The long-term objective of my research is to determine the neurobiological mechanisms underlying the significant and independent risk for cardiovascular (CV) morbidity/mortality resulting from obstructive sleep apnea (OSA). Aberrant sympathetic activation is a pathophysiologic hallmark of OSA, but the neurobiological mechanisms that regulate sympathetic activities across sleep-wake states are poorly understood. This lack of knowledge has thwarted attempts to devise specific therapeutic strategies for the CV consequences of OSA. My research is focused on the pedunculopontine tegmental nucleus (PPT), a cluster of neurons in the rostral pons. The PPT has a well-established role in controlling rapid eye movement (REM) sleep, a state associated with autonomic instability. Our laboratory developed novel data indicating that local stimulation of PPT neurons elicits CV and sympathoexcitatory activities (e.g., elevated blood pressure, tachycardia, and increased renal sympathetic nerve activity). I hypothesize that there is a sympathetic modulating region of the PPT (i.e., a PPT- SMR) that significantly and differentially regulates sympathetic activities across sleep-wake states (such as REM sleep) and that altered PPT-SMR function in OSA represents a mechanistic link between OSA and aberrant activation of the sympathetic nervous system. I have a strong foundation of knowledge/competency relevant to studying CV pathophysiology, and in this Pathway to Independence Award application I propose two years of additional training in neuroscience and the assessment of CV reflexes, which will be important for launching an innovative R00 investigation to determine how the PPT-SMR modulates CV function across behavioral states in an experimental model of OSA. In the K99 phase, I will conduct experiments in anesthetized rats to determine the location(s), neurochemical phenotype, and projections of PPT-SMR neurons. I will also define the role of PPT-SMR neurons in mediating/modulating sympathetic responses to acute hypoxia. In the R00 phase, I will determine the impact of PPT-SMR lesion and chronic intermittent hypoxia (CIH) on CV function across behavioral states (non-REM sleep, REM sleep, and wakefulness) in rats. Both the K99 and R00 phase investigations represent important foundations for my future R01 initiatives to define neurobiology of the CV consequences of OSA.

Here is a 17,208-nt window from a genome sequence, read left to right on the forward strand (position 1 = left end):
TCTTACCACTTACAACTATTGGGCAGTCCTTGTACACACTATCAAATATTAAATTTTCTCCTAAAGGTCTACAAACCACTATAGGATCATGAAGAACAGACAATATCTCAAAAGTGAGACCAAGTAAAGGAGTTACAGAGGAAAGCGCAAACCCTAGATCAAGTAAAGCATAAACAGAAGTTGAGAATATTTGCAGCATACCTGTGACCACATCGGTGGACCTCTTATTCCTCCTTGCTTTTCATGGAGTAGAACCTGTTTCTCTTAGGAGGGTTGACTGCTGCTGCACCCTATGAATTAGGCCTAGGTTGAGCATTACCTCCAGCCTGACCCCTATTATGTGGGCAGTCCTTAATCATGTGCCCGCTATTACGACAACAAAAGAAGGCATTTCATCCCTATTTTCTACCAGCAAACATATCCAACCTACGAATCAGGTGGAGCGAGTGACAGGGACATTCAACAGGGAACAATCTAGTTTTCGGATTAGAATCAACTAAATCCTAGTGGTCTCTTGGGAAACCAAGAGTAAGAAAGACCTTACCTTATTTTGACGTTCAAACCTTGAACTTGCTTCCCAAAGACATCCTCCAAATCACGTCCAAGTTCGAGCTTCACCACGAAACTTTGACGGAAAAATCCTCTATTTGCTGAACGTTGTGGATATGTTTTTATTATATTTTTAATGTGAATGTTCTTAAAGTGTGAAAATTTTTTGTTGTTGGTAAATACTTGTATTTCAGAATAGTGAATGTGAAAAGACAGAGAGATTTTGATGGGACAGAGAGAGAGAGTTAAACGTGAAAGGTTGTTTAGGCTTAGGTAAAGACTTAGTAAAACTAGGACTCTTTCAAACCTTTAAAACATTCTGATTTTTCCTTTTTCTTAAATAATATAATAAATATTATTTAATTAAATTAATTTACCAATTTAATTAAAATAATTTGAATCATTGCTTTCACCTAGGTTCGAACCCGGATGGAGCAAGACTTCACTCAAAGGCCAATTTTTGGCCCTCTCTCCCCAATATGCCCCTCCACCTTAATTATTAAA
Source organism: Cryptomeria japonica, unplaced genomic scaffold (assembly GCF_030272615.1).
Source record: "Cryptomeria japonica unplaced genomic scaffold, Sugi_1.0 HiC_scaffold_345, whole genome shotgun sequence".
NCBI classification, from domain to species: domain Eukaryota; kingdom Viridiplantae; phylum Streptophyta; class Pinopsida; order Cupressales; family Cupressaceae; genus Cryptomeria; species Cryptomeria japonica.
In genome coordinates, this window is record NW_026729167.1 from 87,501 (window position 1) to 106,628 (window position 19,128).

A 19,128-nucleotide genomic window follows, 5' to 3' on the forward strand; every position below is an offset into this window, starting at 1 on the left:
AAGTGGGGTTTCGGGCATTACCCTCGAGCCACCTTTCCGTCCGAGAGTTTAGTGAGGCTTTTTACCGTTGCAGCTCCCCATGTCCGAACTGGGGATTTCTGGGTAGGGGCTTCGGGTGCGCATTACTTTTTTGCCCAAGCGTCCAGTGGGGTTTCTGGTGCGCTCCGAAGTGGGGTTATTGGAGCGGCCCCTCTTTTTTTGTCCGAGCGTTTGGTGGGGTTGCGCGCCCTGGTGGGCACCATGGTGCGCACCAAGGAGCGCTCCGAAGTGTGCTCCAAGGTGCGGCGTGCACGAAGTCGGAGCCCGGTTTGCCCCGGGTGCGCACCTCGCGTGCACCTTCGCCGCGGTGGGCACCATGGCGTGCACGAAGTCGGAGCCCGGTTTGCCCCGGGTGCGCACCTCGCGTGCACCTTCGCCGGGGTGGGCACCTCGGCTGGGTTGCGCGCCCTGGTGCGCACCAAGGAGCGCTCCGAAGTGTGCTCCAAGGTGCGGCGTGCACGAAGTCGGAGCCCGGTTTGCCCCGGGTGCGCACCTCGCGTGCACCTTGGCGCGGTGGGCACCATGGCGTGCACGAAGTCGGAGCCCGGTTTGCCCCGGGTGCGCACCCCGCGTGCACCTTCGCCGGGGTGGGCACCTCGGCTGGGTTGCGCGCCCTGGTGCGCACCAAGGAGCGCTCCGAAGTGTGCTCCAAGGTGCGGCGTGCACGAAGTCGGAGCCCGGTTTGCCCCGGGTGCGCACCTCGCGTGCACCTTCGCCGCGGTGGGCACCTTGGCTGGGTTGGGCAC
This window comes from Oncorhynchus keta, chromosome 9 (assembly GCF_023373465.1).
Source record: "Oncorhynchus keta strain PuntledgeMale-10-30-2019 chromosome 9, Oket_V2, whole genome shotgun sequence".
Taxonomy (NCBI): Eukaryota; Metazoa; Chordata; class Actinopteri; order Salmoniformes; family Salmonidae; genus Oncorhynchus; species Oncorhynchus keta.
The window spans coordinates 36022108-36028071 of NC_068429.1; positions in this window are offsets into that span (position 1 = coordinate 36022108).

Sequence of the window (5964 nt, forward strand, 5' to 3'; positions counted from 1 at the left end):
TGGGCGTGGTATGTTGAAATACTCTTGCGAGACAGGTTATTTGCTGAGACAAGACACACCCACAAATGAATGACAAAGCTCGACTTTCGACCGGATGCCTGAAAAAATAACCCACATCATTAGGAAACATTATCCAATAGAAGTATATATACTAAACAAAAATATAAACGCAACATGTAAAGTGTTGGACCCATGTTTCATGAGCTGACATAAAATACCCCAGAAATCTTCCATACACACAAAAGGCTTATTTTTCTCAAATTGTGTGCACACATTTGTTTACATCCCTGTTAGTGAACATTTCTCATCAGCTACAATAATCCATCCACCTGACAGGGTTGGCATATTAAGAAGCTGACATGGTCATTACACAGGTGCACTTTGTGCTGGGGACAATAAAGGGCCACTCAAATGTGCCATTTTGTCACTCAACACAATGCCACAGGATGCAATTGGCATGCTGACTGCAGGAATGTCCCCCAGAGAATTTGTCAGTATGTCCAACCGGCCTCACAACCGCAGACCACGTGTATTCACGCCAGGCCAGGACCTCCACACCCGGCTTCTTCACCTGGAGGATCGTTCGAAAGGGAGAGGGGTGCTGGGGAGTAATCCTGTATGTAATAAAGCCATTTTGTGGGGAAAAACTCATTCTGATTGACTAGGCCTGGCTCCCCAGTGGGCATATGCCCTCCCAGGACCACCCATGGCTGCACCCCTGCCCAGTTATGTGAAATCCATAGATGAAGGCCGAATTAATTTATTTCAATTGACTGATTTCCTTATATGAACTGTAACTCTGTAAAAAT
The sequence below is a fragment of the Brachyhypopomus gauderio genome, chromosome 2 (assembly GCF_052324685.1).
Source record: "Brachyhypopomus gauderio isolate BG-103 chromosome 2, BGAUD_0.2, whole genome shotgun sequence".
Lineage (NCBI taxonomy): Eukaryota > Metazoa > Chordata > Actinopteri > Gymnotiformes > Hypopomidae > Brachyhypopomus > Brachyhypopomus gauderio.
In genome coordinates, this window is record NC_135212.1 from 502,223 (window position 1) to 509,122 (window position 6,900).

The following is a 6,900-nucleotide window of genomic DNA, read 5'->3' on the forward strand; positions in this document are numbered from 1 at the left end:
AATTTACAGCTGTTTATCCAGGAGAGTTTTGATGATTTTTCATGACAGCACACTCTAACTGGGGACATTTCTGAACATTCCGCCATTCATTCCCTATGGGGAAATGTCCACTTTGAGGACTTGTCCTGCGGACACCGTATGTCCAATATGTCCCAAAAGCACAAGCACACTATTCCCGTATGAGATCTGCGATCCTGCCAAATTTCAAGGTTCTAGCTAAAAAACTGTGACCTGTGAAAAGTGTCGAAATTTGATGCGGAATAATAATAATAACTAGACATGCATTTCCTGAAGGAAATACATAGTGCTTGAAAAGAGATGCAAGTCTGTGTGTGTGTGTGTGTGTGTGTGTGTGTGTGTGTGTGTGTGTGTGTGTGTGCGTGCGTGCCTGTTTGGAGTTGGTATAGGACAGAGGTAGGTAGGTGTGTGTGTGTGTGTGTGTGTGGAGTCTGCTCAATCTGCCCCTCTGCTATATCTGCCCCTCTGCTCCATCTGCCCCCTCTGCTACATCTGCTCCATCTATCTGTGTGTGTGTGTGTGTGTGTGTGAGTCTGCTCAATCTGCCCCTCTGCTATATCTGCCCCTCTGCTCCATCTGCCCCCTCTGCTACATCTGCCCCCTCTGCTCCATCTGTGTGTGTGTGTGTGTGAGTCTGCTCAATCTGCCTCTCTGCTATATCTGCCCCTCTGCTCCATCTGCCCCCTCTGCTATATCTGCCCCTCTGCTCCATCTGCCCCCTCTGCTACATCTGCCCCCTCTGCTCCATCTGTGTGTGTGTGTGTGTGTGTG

Cardiovascular (CV) disease secondary to obstructive sleep apnea (OSA) poses a serious public health problem. Approximately 18 million Americans are afflicted with OSA, and CV disease is a leading cause of death worldwide. This research is focused on understanding the role of the pedunculopontine tegmental nucleus (PPT) in the control of the sympathetic nervous system. This research is consistent with the NINR's goal to support basic research to improve our knowledge of the underlying biological systems associated with human disease (NINR Strategic Plan, 2011). The elucidated neurobiological mechanisms represent potential targets for therapies preventing CV morbidity and mortality.
|Fink, Anne M; Topchiy, Irina; Ragozzino, Michael et al. (2014) Brown Norway and Zucker Lean rats demonstrate circadian variation in ventilation and sleep apnea. Sleep 37:715-21|